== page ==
The need for multiple sockets when using home theater and computer systems put power strips as one of the most widely used electrical accessories in homes and offices. Many power strips found in the market today integrate surge and overload protection making it safer compared to two-way and three-way plugs. Although virtually every power strip is manufactured in China, the standards involved in producing and designing these devices differ for each country they are sold.
InTouch leads the way in power strip inspection and quality control services in China by adhering only to the latest and most relevant international standards. The following are the international standards used by InTouch to make sure that its power strip inspection and quality control protocols are up-to-date and in line with the different regulations imposed by the importing countries.
This International Electrotechnical Commission standard on plugs and socket-outlets for homes and related use provides the general requirements for power strips. ISO 60884-1 includes the guidelines for marking; classification; rating; electric shock prevention; earthing; manufacturing; and resistance to ageing, humidity, and rusting.
Many electronic gadgets require voltage lower than provided by the mains. IEC 60884-2-4 deals with power strips providing 6 to 48 V of current. IEC 60884-2-4 also provides the requirements regarding temperature rise, breaking capacity, resistance to heat and mechanical strength.
This IEC technical report provides the general information for power strips and related products used in IEC member countries. The guidelines provided in this standard shall help the suppliers and manufacturers in producing power strips that are accepted in IEC member countries. Countries included in this report are Australia, Germany, India, Italy, Japan, Poland, Portugal, United States of America, and many more.
This Underwriter Laboratories, Inc. standard for power strips includes the requirements for construction such as mechanical assembly, corrosion protection, receptacles, switches, and printed wiring boards. Performance is determined through the various tests including temperature test, leakage current tests, grounding continuity test, fault current test, strain relief test, impact tests, and many more. Requirements on ratings, markings, and instructions are also included in this standard. UL 1363 is the recognized standard for power strips sold in the US.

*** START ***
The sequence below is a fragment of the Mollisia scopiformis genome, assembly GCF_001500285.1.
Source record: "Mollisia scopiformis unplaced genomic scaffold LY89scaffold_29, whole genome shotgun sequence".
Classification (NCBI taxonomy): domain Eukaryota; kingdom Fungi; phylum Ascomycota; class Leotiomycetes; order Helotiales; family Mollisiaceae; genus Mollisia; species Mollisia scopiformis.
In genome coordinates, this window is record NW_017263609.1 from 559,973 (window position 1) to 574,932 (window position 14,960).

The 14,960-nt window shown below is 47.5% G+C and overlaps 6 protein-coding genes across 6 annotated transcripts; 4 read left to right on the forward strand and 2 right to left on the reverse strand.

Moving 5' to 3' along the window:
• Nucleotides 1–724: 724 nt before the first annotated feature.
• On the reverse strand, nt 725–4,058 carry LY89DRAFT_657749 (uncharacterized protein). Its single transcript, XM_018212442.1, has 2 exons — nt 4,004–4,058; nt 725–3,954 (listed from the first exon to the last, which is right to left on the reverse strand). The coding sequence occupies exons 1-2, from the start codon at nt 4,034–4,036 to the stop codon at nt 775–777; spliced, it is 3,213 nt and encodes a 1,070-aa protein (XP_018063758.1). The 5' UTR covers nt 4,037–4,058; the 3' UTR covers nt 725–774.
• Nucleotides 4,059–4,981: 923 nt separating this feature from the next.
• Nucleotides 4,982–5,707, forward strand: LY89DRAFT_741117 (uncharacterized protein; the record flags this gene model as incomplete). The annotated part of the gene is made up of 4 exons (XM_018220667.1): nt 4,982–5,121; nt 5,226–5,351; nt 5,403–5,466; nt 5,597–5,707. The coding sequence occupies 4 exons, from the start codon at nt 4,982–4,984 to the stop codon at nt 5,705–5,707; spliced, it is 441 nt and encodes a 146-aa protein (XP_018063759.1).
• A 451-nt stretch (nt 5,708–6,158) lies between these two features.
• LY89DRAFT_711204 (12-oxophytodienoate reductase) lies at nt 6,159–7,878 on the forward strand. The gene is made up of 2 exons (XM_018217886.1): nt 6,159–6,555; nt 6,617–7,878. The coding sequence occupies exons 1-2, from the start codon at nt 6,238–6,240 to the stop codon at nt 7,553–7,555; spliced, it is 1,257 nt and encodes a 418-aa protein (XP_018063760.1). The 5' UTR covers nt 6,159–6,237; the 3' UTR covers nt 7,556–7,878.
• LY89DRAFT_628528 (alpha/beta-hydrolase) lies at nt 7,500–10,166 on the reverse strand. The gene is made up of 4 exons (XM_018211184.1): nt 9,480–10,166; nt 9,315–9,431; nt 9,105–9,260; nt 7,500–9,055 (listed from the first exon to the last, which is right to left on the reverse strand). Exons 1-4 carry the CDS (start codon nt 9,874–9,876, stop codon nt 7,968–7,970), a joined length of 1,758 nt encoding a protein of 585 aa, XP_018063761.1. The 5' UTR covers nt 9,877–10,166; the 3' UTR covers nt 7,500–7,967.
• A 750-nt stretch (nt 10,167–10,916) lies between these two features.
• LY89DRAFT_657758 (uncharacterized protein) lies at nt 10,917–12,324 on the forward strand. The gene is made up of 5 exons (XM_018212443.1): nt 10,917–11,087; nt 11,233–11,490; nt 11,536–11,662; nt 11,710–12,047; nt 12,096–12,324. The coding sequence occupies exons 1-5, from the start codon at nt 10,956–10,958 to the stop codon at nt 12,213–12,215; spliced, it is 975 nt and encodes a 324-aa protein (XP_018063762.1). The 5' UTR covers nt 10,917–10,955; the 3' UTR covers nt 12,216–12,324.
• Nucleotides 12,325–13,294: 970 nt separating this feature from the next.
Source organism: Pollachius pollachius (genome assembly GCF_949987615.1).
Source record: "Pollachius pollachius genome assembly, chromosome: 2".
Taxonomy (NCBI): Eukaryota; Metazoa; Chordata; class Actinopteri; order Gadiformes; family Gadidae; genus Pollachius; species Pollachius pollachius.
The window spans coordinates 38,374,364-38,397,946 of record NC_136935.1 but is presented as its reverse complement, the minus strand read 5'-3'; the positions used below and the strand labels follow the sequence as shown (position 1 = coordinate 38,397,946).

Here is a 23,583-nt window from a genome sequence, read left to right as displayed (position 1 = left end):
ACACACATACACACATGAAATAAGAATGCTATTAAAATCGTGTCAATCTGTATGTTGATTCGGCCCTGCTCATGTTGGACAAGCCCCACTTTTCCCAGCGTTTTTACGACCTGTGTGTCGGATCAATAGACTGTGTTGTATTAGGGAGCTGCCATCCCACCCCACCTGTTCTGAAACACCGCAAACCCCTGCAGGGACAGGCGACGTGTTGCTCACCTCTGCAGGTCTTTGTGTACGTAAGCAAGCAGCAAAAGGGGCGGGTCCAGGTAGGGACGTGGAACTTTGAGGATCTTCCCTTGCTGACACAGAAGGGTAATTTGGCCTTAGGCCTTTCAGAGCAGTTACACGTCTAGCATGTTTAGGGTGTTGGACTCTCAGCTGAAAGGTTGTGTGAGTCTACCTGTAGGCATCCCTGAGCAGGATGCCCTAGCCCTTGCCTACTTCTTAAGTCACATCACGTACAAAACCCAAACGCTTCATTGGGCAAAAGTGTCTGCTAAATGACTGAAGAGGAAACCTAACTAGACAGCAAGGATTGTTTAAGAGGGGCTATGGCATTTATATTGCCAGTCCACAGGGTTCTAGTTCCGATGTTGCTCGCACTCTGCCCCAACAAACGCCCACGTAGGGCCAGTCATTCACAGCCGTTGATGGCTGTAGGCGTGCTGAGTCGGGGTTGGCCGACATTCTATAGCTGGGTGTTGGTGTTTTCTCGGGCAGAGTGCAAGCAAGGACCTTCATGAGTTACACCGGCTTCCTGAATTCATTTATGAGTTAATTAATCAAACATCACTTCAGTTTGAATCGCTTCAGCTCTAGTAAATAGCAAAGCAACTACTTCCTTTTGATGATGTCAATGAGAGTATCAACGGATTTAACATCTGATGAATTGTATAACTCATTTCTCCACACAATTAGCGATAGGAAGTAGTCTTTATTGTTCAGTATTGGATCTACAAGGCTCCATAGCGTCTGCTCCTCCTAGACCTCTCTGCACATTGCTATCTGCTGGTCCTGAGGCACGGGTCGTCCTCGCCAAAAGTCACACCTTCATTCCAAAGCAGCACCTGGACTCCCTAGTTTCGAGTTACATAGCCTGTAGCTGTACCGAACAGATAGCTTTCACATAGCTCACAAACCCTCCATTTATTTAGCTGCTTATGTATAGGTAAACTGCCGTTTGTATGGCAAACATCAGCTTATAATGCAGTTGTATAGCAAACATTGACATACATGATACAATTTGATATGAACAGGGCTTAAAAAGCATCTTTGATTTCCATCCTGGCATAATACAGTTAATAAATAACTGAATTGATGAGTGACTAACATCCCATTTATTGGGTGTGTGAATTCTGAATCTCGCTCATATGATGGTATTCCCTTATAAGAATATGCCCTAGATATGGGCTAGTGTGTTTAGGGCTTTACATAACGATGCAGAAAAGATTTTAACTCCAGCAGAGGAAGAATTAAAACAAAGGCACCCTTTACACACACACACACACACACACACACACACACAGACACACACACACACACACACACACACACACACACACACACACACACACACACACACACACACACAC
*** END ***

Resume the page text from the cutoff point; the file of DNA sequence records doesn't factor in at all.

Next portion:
For power strips that integrate power surge protection, UL 1449 should also be adhered to. Various surge test methods are provided in this standard to make sure that power strips are able to provide adequate protection.
This International Electrotechnical Commission standard is the IEC equivalent of UL 1449. This standard should work in congruence with IEC 60884-1 if the power strips are intended for use in IEC member countries. Electrical, mechanical, environmental, and material requirements in the manufacture of power strips with surge protective mechanisms are provided in this standard.
There are power strips which provided protection against overload and short-circuit. IEC 60364-4-43 deals with the safety and performance requirements of these types of power strips.
This standard dealing with electromagnetic interference filters is used in congruence with UL 1363 when testing power strips. Electromagnetic interference is one of the widely regulated properties of electronic devices.
Metal oxide varistors (MOV) are designed to protect appliances and devices from high voltage surge and are the main component of surge protective devices. The specific tests provided in this standard are used to determine the protective life of voltage surge protective devices.